www.spotlight.com adds GNU Terry Pratchett compatibility

With the sad passing of fantasy author extraordinaire Sir Terry Pratchett, a small internet project has sprung up to immortalise him in the code of webservers and emails everywhere. The project is GNU Terry Pratchett.

Now every visit to the main www.spotlight.com site serves the header ‘X-Clacks-Overhead: GNU Terry Pratchett’ for the foreseeable future as a part of our Varnish configuration.

gnupratchett

Spotlight, Dynamics CRM, and the age-old question of “build vs buy”

We’re in the early stages of creating a new membership system built on Microsoft Dynamics CRM 2015. This isn’t a decision we’ve taken lightly – the decision to buy vs. build is always complex where software is concerned, as Mike Hadlow explains in this excellent blog post. In our case, though, there’s two good reasons why we’ve decided to integrate an off-the-shelf solution.

First, we are willing to change our own business process to suit the software. We’ve been printing books since 1927, and our business model is tightly coupled to our publishing process. As part of this project, we’re going to decouple those two areas of activity. Publishing is a differentiator for us, and always will be, but membership is not – whilst it’s important that it works, it’s not hugely important how it works. If CRM can offer us a “pit of success”, we’ll happily do what’s necessary to fall in it.

Second – we really understand what it costs to write our own software. We’ve got a solid, mature agile process, which links in to our time-tracking system. One of the high-level metrics that we track is “cost per point” – how much, in pounds, does it cost us to get a single story point into production? It’s easy for businesses to think of off-the-shelf software as “expensive”, because it has a price tag, and bespoke software as ‘free’ because you’re already paying developers’ salaries, but that’s a pretty naive way to look at it. When you factor in the opportunity cost of all the things we could have been doing instead of reinventing the CRM wheel, the off-the-shelf option starts to look a lot more attractive even when it carries a hefty up-front price tag.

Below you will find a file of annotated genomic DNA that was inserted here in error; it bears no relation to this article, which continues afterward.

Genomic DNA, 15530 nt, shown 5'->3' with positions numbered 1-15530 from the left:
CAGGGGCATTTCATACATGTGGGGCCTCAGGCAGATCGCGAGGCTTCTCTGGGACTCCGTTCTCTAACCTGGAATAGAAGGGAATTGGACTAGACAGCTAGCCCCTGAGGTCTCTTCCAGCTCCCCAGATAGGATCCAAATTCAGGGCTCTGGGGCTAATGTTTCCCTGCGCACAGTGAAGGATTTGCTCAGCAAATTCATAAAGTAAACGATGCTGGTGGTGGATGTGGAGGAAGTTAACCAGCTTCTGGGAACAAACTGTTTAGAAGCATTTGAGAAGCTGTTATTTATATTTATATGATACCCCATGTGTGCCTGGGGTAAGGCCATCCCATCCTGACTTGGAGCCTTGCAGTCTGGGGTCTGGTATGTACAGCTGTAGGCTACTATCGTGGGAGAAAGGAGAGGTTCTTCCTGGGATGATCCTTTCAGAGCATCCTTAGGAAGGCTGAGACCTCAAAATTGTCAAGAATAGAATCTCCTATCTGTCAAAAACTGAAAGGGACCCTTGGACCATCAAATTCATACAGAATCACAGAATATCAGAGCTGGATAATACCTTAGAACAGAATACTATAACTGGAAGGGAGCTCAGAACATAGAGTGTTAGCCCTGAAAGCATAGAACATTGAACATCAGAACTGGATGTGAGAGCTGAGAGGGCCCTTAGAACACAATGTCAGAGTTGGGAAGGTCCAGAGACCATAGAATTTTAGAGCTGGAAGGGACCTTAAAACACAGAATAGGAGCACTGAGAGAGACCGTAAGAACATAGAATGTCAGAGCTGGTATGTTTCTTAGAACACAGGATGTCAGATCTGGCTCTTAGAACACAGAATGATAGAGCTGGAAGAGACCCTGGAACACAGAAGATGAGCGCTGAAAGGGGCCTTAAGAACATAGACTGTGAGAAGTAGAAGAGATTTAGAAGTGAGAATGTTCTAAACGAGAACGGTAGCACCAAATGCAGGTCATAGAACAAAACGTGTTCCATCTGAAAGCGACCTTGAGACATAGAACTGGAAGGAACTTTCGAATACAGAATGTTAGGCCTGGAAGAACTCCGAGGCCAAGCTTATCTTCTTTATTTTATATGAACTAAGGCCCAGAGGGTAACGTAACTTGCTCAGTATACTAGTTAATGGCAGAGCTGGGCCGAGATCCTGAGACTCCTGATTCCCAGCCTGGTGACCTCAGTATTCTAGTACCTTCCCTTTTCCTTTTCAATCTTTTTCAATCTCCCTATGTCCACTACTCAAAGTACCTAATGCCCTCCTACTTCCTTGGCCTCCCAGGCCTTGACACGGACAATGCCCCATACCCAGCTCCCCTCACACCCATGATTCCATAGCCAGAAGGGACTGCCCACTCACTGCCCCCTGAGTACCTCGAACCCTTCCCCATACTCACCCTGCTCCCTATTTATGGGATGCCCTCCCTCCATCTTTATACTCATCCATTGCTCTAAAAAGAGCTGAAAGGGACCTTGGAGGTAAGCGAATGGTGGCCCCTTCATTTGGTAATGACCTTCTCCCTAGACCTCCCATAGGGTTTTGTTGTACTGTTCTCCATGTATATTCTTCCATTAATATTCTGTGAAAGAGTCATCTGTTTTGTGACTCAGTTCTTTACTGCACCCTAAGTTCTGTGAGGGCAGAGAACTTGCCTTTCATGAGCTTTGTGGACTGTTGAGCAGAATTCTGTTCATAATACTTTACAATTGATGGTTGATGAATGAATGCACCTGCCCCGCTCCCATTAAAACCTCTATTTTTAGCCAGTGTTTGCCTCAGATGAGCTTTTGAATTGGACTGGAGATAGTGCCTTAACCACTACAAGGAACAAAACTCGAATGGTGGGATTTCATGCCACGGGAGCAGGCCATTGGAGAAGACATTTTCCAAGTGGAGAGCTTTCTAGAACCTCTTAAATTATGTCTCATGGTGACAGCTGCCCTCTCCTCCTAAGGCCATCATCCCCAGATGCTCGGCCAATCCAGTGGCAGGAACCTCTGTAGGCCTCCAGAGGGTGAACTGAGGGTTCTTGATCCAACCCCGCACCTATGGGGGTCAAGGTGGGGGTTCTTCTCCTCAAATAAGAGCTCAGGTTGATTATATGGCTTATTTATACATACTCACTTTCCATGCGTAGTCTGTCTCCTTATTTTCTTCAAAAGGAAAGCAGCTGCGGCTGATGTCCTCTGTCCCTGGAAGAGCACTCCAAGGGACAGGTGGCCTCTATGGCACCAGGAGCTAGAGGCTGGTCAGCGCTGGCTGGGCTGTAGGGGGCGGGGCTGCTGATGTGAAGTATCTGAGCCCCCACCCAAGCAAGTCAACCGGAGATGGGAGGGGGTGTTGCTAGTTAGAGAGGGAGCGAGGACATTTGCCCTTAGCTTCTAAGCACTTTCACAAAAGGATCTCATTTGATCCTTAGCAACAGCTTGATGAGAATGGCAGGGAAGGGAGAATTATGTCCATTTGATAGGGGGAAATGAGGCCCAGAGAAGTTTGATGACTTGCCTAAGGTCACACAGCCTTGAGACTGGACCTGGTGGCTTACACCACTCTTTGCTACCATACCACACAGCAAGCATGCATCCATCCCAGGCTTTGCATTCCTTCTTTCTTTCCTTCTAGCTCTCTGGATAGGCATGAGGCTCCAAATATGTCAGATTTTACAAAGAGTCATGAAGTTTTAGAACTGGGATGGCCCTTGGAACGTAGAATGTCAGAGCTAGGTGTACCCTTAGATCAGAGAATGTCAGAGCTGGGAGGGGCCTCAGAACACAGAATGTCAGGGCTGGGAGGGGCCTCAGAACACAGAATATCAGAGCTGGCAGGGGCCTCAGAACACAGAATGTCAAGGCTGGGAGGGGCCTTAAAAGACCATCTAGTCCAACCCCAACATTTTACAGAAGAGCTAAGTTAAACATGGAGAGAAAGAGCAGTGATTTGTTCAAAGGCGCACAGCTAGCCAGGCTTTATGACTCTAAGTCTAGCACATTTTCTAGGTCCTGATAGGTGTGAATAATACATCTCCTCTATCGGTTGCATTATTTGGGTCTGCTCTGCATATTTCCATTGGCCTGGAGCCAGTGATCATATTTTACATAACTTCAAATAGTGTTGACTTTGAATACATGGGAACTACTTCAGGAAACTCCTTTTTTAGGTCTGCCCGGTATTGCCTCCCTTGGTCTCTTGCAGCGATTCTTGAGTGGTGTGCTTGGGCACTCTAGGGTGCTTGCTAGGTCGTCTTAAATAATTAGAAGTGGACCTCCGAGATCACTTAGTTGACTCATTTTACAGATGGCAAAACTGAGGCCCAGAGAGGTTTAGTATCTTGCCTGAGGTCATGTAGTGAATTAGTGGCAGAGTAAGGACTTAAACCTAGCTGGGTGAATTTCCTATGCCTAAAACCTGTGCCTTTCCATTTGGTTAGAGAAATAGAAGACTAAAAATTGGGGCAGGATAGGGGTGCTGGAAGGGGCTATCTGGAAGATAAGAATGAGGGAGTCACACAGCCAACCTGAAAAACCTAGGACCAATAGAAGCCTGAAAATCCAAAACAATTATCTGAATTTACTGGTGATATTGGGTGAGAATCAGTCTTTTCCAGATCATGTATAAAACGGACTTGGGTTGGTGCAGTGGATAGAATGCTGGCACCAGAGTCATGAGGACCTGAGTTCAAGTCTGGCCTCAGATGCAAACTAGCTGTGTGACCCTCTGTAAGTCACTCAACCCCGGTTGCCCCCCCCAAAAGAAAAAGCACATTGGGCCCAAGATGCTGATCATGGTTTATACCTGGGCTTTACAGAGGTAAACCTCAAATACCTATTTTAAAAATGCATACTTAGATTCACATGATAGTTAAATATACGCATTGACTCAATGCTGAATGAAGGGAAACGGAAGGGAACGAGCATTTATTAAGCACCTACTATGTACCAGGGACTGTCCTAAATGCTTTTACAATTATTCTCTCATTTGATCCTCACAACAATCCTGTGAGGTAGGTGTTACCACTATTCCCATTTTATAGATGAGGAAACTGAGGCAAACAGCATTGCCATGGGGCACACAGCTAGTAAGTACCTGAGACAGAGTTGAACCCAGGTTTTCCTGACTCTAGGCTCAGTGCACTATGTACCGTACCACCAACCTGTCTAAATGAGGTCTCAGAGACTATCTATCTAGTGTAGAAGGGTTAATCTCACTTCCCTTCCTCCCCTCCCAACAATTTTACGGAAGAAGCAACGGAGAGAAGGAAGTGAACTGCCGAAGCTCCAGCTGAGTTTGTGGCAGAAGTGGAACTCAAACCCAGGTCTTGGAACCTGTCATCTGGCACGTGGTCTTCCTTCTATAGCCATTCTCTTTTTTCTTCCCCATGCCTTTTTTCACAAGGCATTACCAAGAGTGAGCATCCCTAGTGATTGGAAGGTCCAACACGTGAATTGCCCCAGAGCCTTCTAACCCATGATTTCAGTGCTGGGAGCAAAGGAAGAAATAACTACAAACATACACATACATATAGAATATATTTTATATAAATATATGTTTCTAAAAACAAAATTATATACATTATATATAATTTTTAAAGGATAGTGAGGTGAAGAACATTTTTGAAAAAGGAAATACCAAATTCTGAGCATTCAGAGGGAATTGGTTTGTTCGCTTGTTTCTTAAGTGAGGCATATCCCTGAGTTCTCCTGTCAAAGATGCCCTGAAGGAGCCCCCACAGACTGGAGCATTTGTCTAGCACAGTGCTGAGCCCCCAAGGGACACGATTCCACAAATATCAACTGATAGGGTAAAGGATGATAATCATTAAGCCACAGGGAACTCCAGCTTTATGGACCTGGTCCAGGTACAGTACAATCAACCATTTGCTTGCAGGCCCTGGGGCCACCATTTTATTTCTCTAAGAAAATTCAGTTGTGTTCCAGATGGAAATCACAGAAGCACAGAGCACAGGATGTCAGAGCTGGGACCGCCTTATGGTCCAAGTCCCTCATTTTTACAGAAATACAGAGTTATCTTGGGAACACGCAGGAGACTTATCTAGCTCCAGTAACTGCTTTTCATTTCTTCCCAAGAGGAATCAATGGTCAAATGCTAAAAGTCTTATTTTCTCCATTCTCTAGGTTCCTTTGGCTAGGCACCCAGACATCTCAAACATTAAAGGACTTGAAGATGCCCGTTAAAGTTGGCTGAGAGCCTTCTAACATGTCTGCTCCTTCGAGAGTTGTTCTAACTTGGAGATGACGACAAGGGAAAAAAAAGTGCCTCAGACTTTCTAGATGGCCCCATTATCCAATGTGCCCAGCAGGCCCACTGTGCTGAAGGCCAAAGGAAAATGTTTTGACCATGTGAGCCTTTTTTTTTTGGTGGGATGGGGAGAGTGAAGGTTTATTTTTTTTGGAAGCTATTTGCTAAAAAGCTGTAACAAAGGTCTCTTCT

That’s two good reasons why we’re going with CRM2015. Now for two good reasons why CRM projects fail, and what we’re doing to mitigate them.

First – scope creep. CRM vendors will happily sell it CRM as the solution to all your problems, and then they’ll start showing off marketing campaigns and case management and Outlook integration and web portals and everybody’s eyes light up like this is the most amazing thing they’ve ever seen… and next thing you know you’ve got a 300-page “requirements” document and everyone’s got so carried away by what’s possible that they’ve forgotten what they were trying to fix in the first place. I’ve seen this happen first-hand, and it doesn’t work, and the reason it doesn’t work is that the project isn’t being driven by prioritised requirements, it’s being driven by wish-lists.